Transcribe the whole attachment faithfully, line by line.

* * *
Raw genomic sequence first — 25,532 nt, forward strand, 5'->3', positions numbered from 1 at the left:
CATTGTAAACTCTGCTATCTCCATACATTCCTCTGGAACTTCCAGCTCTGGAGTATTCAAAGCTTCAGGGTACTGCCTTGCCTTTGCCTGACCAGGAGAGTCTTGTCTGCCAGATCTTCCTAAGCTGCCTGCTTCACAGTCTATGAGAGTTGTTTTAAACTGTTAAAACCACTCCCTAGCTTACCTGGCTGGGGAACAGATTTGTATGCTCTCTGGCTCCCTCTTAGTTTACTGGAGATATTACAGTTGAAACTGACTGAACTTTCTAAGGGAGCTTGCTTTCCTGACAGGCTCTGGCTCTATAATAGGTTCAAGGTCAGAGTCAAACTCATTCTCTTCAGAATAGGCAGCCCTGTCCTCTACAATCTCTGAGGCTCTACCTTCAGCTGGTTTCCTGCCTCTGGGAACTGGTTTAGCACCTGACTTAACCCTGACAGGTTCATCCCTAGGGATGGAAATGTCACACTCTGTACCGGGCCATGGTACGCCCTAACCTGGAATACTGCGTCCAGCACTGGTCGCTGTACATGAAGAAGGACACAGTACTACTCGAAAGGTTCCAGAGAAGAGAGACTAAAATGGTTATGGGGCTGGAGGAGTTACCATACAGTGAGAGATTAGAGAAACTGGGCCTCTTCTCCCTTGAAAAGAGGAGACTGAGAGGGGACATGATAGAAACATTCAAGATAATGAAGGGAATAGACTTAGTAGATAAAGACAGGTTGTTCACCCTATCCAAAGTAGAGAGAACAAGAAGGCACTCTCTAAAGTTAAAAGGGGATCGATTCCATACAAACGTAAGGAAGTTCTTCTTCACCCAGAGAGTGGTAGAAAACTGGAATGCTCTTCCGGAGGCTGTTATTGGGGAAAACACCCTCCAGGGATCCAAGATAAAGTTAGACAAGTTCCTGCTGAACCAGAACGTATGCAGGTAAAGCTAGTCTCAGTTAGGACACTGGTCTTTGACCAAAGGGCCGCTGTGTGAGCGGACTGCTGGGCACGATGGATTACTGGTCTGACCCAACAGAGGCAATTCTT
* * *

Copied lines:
Raw genomic sequence first — 25,532 nt, forward strand, 5'->3', positions numbered from 1 at the left:
CATTGTAAACTCTGCTATCTCCATACATTCCTCTGGAACTTCCAGCTCTGGAGTATTCAAAGCTTCAGGGTACTGCCTTGCCTTTGCCTGACCAGGAGAGTCTTGTCTGCCAGATCTTCCTAAGCTGCCTGCTTCACAGTCTATGAGAGTTGTTTTAAACTGTTAAAACCACTCCCTAGCTTACCTGGCTGGGGAACAGATTTGTATGCTCTCTGGCTCCCTCTTAGTTTACTGGAGATATTACAGTTGAAACTGACTGAACTTTCTAAGGGAGCTTGCTTTCCTGACAGGCTCTGGCTCTATAATAGGTTCAAGGTCAGAGTCAAACTCATTCTCTTCAGAATAGGCAGCCCTGTCCTCTACAATCTCTGAGGCTCTACCTTCAGCTGGTTTCCTGCCTCTGGGAACTGGTTTAGCACCTGACTTAACCCTGACAGGTTCATCCCTAGGGATGGAAATGTCACACTCTGTACCGGGCCATGGTACGCCCTAACCTGGAATACTGCGTCCAGCACTGGTCGCTGTACATGAAGAAGGACACAGTACTACTCGAAAGGTTCCAGAGAAGAGAGACTAAAATGGTTATGGGGCTGGAGGAGTTACCATACAGTGAGAGATTAGAGAAACTGGGCCTCTTCTCCCTTGAAAAGAGGAGACTGAGAGGGGACATGATAGAAACATTCAAGATAATGAAGGGAATAGACTTAGTAGATAAAGACAGGTTGTTCACCCTATCCAAAGTAGAGAGAACAAGAAGGCACTCTCTAAAGTTAAAAGGGGATCGATTCCATACAAACGTAAGGAAGTTCTTCTTCACCCAGAGAGTGGTAGAAAACTGGAATGCTCTTCCGGAGGCTGTTATTGGGGAAAACACCCTCCAGGGATCCAAGATAAAGTTAGACAAGTTCCTGCTGAACCAGAACGTATGCAGGTAAAGCTAGTCTCAGTTAGGACACTGGTCTTTGACCAAAGGGCCGCTGTGTGAGCGGACTGCTGGGCACGATGGATTACTGGTCTGACCCAACAGAGGCAATTCTT